Lyndon B. Johnson: An Inspiration
Recently, I had the opportunity to be a “Presidential Classroom” student in which I attending a two week forum in Washington D.C. While there, I was awarded the opportunity to meet with a multitude of public officials and to discuss domestic and foreign policy with students from across the nation.
While in Washington D.C., it is clear the city has not forgotten its history as images of past presidents adorn many walls. When looking at the pictures past presidents, there is one president who does not appear as prominently as other. That president is Lyndon B. Johnson, a former president whose legacy influences me a great deal.
Johnson was one of the most care-giving of all the presidents as his Great Society concept provided a variety of social programs with the intention of eliminating wide scale poverty in the United States. Sadly, President Johnson’s original plans for the Great Society were curtailed by the escalation of the Vietnam War, but several aspects of the Great Society did survive and remain helpful to many people in the United States to this very day.
This is among the noblest goal that a president could seek and remains a goal that resonates a great deal with me today and had so in the past as it guided me on my academic and scholastic path.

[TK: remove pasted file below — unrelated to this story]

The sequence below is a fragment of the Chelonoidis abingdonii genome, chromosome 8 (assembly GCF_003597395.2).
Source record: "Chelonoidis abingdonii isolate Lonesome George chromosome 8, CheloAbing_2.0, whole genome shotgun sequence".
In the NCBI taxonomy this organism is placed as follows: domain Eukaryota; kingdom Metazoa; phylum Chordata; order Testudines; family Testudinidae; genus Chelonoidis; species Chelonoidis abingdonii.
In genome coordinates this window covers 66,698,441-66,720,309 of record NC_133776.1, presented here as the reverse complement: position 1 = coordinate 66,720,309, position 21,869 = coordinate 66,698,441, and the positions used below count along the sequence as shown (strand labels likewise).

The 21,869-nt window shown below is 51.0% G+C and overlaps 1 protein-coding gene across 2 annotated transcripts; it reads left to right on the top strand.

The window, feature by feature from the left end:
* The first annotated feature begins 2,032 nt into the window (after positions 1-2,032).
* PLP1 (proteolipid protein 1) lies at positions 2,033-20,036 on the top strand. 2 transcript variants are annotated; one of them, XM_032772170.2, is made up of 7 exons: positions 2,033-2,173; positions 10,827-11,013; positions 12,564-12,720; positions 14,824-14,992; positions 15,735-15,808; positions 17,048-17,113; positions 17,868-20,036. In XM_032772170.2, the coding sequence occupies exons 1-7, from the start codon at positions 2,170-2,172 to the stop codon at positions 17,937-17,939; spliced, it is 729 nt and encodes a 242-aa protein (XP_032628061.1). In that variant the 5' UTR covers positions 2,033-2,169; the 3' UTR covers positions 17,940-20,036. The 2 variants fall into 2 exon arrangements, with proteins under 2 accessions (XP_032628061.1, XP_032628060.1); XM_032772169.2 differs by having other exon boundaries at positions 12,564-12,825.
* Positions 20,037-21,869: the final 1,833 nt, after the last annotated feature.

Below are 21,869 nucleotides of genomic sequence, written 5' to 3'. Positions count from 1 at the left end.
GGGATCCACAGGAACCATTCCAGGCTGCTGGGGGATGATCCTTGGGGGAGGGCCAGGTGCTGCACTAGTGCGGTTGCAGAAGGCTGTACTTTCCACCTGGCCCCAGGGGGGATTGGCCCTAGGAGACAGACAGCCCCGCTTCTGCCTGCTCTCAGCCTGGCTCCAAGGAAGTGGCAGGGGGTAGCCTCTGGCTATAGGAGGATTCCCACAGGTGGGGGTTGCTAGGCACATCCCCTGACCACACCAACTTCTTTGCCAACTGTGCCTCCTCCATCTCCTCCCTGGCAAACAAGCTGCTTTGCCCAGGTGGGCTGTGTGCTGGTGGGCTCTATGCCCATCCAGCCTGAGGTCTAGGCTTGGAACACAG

In my senior year, I served as one of the 12 International Ambassadors at Poly High School. The purpose of the Ambassadors is to represent the various ethnic groups at the school. This was the most prestigious of the school civics positions and is reserved for members of the senior class who have achieved high academic standards and a willingness to represent the needs of the numerous groups that make up the student body.
Again, Lyndon Johnson remained a major influence on me as I served in this position. When Johnson first entered congress, he sought to fairly represent the poor Texas towns that sent him to Washington as a representative. Often times, the needs of the people in poor, rural Texas towns were often neglected. This was not because there
Admission Essay was anything set in place to exclude these people; it was that they did not have any providing a voice for them.
Johnson eschewed seeking the interests of the big money lobbies and stuck to his convictions and early promises. Johnson drove a great deal of legislation through congress that aided these people and, when elected to the office of the president, Johnson used a great deal of his experience helping people in the rural town to successfully draft the famous Civil Rights Act of 1964.
As an International Ambassador, it was easy to see how certain voices could be overlooked. When reading about Lyndon Johnson’s successful exploits serving his constituency, I was inspired by the fact that he showed a voice could be heard if there is effective help. Many students have serious concerns, but are either unaware of as to how to have their voice heard or are too intimidated to initiate a dialogue.
Considering that President Johnson provided a voice for the many people, I would frequently review his past deeds as a way of understanding the skills required to perform such tasks. As such, President Johnson was then and remains today, a huge influence on my life.